November 15, 2023

Teachers need higher tax deduction for classroom expenses: Sean Casten

U.S. Rep. Sean Casten, a Democrat, and Republican U.S. Rep. Tim Burchett have introduced legislation to increase the amount educators can deduct from $250 to $1,000.

Should a firefighter have to personally pay for the water they use to subdue a fire? Should a librarian have to use their paycheck to purchase books that the public can borrow?

Of course not.

Then why do we expect teachers to pay for the school supplies necessary to provide an education to our children?

Ninety-four percent of public school teachers dig into their own pockets to pay for classroom supplies without reimbursement, such as paper, markers, glue, snacks for students, cleaning supplies, hand soap for bathrooms, books, and more to ensure functional, comfortable and resource-filled learning environments.

It shouldn’t be partisan to provide a strong education for our children. That’s why I’m proud to team up with my colleague from the other side of the aisle, Republican Congressman Tim Burchett of Tennessee, on a bill that hits close to home for both of us. 

Rep. Burchett and I are the sons of teachers. Both of our moms worked hard every day to support their students’ growth. We know firsthand that classroom educators should not be expected to pay hundreds, if not thousands, of dollars out of their own wallets to provide the supplies necessary to educate their classes.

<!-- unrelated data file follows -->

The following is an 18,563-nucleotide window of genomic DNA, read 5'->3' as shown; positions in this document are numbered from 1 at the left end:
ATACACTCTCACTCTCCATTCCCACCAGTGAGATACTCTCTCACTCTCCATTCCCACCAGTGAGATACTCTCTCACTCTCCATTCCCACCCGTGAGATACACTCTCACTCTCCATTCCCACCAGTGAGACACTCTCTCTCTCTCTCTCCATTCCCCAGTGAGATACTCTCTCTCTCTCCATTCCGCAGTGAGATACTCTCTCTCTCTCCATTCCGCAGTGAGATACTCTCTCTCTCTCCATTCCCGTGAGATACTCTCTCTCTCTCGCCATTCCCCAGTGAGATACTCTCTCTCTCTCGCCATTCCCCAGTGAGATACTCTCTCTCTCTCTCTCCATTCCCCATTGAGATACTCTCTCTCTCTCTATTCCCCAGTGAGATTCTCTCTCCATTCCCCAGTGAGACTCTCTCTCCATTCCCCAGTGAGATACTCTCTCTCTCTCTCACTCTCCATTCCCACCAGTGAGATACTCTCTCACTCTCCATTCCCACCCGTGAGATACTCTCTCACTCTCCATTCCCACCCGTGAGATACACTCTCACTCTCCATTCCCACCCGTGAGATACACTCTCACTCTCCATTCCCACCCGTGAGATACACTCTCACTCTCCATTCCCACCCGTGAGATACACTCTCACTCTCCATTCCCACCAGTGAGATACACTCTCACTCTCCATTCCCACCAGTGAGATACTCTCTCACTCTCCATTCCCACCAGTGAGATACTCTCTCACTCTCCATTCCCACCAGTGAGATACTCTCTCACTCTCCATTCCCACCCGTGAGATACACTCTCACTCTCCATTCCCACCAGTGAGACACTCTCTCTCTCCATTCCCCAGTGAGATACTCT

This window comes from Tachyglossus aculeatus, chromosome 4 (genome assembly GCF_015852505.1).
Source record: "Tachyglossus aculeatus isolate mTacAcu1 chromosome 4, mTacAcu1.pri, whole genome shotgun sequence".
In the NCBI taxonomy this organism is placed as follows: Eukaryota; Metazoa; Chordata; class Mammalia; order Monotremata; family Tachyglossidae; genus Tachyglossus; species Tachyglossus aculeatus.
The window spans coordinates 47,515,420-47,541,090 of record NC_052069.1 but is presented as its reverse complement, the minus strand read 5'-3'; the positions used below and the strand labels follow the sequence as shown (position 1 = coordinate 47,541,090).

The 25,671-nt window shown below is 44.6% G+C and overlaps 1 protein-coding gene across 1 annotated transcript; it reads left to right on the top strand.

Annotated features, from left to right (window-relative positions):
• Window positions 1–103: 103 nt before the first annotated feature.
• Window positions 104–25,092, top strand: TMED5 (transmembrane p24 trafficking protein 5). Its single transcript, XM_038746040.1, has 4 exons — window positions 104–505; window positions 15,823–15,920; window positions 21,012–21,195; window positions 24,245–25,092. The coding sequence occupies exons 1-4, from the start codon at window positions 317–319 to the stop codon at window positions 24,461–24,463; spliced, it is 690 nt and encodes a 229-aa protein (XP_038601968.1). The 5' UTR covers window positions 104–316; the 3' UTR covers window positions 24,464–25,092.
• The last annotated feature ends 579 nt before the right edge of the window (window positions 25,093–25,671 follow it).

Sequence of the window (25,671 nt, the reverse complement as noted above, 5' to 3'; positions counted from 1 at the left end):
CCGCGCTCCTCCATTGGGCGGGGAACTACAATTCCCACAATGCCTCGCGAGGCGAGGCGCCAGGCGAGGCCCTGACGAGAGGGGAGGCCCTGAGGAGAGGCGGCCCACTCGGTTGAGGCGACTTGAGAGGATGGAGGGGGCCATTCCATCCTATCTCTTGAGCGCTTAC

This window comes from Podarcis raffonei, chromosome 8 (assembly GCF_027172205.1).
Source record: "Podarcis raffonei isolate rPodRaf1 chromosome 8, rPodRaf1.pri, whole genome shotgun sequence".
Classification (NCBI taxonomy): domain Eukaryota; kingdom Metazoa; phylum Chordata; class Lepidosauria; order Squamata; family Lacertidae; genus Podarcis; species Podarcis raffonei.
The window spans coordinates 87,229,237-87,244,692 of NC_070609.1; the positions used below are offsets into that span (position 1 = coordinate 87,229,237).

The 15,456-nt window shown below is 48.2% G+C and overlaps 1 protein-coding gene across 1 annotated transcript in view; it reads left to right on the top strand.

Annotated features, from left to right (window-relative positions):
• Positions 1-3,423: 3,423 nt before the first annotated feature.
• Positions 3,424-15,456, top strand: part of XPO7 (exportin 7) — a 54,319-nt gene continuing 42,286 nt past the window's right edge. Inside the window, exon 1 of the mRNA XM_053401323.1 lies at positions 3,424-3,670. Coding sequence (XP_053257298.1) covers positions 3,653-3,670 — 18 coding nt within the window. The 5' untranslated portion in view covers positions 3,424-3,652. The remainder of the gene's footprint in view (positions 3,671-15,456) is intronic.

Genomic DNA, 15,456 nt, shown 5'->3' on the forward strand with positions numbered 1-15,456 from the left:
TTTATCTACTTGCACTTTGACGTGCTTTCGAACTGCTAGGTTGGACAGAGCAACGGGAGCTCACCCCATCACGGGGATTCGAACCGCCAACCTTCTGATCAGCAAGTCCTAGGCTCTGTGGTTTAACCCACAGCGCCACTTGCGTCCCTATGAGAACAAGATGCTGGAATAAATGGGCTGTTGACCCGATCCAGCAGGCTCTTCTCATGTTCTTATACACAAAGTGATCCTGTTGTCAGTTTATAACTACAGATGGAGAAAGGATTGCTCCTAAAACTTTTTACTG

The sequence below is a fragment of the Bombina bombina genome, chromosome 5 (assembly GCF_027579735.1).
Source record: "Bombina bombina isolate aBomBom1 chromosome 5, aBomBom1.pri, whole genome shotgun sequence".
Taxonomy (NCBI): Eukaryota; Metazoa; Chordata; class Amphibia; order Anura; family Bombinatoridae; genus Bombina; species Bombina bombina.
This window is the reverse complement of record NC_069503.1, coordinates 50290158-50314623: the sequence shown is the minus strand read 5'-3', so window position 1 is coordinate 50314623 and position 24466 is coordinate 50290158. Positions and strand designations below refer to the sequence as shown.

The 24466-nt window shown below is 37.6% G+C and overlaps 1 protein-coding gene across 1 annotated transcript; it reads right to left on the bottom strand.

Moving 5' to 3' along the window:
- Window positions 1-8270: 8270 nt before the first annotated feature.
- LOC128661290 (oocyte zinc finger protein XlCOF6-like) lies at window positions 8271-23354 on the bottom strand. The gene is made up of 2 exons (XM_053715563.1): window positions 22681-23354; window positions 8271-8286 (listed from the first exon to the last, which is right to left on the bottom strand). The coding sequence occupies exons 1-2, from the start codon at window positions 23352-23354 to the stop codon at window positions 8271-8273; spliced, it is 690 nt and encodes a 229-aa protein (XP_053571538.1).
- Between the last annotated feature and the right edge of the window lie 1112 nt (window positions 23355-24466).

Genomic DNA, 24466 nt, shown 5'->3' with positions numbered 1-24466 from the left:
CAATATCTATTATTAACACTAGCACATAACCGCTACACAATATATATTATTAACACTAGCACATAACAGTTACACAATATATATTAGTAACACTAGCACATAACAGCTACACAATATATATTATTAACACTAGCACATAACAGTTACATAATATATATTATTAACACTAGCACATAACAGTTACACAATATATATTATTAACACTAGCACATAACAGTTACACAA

So we came together and figured out a way to help. We introduced the bipartisan Educators Expense Deduction Modernization Act of 2023. This legislation increases the amount educators, including counselors, aides, and other K-12 support staff, can deduct on qualified out-of-pocket classroom expenses on their annual tax return from $250 to $1,000 and keeps the maximum deduction indexed to inflation. Expecting teachers to personally pay for basic classroom supplies is an unnecessary barrier and should not be an additional hurdle. 

This bill is a start, but we can all agree we need to do better. Teachers have endured more than their fair share of hardships in recent years, from transitioning to online learning in 2020 to facing post-pandemic teacher shortages. In Illinois alone, 77% of schools say they have fewer teachers than what’s needed. 

This bill makes a meaningful change to demonstrate the importance of our nation’s educators and recognize the personal sacrifices they make to ensure our students have the resources to learn.

U.S. Rep. Sean Casten, D-Ill.

By:  Rep. Sean Casten
Source: Chicago Sun-Times